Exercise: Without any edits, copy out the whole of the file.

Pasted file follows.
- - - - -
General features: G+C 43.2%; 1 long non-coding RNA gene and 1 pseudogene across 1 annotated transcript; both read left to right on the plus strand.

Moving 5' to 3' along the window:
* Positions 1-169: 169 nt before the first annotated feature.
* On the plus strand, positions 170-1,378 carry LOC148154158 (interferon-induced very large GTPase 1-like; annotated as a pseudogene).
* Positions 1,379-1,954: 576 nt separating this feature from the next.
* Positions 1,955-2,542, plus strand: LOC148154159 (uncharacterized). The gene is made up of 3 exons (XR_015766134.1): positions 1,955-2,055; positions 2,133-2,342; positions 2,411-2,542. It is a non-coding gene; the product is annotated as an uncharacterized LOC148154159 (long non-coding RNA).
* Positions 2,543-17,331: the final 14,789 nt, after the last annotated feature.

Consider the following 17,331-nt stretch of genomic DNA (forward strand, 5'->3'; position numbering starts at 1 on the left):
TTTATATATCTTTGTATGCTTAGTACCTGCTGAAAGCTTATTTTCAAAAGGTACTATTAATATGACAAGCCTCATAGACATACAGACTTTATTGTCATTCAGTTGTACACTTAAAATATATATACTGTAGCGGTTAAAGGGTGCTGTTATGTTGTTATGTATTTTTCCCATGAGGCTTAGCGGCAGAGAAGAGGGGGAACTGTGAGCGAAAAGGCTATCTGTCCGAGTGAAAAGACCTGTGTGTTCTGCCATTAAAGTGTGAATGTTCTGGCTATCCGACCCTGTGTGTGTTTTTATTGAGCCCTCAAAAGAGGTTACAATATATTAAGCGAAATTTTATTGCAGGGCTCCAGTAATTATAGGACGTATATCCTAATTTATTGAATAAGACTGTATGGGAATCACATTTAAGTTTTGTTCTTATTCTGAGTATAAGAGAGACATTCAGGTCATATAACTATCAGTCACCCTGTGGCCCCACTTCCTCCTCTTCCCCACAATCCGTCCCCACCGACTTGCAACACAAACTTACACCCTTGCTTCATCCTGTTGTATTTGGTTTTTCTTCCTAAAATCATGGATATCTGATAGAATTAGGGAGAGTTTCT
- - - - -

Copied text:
General features: G+C 43.2%; 1 long non-coding RNA gene and 1 pseudogene across 1 annotated transcript; both read left to right on the plus strand.

Moving 5' to 3' along the window:
* Positions 1-169: 169 nt before the first annotated feature.
* On the plus strand, positions 170-1,378 carry LOC148154158 (interferon-induced very large GTPase 1-like; annotated as a pseudogene).
* Positions 1,379-1,954: 576 nt separating this feature from the next.
* Positions 1,955-2,542, plus strand: LOC148154159 (uncharacterized). The gene is made up of 3 exons (XR_015766134.1): positions 1,955-2,055; positions 2,133-2,342; positions 2,411-2,542. It is a non-coding gene; the product is annotated as an uncharacterized LOC148154159 (long non-coding RNA).
* Positions 2,543-17,331: the final 14,789 nt, after the last annotated feature.

Consider the following 17,331-nt stretch of genomic DNA (forward strand, 5'->3'; position numbering starts at 1 on the left):
TTTATATATCTTTGTATGCTTAGTACCTGCTGAAAGCTTATTTTCAAAAGGTACTATTAATATGACAAGCCTCATAGACATACAGACTTTATTGTCATTCAGTTGTACACTTAAAATATATATACTGTAGCGGTTAAAGGGTGCTGTTATGTTGTTATGTATTTTTCCCATGAGGCTTAGCGGCAGAGAAGAGGGGGAACTGTGAGCGAAAAGGCTATCTGTCCGAGTGAAAAGACCTGTGTGTTCTGCCATTAAAGTGTGAATGTTCTGGCTATCCGACCCTGTGTGTGTTTTTATTGAGCCCTCAAAAGAGGTTACAATATATTAAGCGAAATTTTATTGCAGGGCTCCAGTAATTATAGGACGTATATCCTAATTTATTGAATAAGACTGTATGGGAATCACATTTAAGTTTTGTTCTTATTCTGAGTATAAGAGAGACATTCAGGTCATATAACTATCAGTCACCCTGTGGCCCCACTTCCTCCTCTTCCCCACAATCCGTCCCCACCGACTTGCAACACAAACTTACACCCTTGCTTCATCCTGTTGTATTTGGTTTTTCTTCCTAAAATCATGGATATCTGATAGAATTAGGGAGAGTTTCT